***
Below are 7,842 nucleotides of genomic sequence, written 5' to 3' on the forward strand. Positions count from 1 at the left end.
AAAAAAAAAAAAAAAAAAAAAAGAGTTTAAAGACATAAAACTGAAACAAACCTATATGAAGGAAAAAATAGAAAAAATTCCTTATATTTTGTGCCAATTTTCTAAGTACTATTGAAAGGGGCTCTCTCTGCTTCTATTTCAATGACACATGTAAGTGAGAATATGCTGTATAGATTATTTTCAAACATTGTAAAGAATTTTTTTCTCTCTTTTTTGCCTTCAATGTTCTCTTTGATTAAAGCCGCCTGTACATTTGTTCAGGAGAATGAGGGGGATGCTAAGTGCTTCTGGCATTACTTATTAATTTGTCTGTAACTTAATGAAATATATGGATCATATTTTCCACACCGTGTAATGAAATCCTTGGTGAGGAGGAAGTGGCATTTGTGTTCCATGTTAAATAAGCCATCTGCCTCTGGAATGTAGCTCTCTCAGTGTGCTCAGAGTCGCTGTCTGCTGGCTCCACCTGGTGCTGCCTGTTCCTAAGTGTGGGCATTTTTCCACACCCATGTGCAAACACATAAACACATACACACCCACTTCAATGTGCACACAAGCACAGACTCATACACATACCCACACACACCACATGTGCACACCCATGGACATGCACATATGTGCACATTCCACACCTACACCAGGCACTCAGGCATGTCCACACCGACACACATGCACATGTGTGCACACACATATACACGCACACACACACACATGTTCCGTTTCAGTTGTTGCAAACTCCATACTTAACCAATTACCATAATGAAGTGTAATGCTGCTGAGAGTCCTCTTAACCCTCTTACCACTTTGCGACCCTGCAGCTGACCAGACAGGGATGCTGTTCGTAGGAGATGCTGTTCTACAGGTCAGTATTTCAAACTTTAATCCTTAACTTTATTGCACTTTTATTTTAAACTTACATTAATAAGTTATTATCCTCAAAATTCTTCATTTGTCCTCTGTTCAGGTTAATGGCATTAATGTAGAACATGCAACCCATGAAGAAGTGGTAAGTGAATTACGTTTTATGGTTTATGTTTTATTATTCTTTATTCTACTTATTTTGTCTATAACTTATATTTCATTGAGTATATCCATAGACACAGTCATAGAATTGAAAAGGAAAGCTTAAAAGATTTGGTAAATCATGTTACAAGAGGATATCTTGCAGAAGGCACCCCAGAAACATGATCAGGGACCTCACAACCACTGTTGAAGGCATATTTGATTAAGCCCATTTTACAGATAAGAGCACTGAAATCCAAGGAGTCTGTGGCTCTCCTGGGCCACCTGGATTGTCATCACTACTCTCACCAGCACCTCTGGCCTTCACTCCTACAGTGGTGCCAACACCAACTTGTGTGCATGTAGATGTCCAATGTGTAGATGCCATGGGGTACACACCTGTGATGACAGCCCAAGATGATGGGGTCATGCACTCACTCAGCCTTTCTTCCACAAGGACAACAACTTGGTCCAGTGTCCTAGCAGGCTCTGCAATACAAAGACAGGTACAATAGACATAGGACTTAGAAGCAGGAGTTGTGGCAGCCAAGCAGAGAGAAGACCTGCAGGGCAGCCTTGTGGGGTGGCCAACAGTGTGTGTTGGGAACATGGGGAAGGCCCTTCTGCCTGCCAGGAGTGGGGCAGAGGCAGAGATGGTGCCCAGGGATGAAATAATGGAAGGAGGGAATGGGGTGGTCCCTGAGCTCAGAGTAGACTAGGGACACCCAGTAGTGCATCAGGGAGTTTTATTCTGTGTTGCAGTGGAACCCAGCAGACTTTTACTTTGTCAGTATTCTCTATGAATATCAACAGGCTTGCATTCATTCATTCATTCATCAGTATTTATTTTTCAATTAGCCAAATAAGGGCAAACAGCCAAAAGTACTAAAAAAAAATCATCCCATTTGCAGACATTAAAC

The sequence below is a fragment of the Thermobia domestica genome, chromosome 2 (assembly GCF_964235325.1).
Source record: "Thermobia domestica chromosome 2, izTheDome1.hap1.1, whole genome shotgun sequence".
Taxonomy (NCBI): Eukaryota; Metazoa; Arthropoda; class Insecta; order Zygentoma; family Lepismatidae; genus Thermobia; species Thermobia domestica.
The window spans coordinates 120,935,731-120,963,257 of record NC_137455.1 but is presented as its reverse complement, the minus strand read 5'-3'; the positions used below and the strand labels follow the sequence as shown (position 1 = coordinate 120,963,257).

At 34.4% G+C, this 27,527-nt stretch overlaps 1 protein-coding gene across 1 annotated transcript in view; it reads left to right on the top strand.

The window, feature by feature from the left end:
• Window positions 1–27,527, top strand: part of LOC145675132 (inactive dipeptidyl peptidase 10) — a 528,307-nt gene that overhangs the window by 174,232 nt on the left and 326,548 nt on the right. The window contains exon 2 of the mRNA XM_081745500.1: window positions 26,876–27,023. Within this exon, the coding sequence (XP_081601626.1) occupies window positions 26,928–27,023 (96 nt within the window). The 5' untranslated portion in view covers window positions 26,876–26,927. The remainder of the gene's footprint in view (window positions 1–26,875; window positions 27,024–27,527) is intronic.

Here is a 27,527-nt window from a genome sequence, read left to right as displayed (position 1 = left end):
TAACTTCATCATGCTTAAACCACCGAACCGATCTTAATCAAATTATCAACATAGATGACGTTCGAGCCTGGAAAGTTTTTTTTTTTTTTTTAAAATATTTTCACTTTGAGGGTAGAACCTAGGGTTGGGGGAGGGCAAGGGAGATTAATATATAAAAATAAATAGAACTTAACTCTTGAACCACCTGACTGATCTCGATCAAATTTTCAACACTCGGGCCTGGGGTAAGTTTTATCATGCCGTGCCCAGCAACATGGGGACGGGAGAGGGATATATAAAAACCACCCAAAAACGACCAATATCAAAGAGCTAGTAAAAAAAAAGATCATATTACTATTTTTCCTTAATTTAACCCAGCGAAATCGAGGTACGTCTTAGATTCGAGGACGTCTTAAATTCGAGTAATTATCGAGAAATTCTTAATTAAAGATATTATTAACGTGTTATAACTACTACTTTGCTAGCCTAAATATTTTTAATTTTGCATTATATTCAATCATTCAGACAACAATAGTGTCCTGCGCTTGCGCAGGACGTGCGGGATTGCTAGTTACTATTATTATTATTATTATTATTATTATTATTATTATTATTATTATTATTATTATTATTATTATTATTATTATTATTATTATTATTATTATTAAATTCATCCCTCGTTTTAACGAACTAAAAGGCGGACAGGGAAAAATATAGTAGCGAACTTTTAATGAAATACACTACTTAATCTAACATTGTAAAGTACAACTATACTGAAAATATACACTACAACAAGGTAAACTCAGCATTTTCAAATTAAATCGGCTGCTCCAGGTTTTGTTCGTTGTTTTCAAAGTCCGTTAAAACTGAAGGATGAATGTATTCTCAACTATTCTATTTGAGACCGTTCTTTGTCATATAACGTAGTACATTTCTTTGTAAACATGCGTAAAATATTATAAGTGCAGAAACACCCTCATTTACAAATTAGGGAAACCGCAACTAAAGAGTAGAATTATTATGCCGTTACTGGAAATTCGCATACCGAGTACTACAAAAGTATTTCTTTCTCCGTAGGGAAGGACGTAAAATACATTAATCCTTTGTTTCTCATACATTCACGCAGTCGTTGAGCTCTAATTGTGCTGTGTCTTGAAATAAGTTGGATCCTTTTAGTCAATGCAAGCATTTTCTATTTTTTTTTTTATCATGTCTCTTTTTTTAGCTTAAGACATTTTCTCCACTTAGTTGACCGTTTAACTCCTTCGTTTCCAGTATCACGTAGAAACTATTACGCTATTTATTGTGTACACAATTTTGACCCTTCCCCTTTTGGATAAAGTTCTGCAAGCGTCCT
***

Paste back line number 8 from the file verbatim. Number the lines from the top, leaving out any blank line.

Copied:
The window, feature by feature from the left end: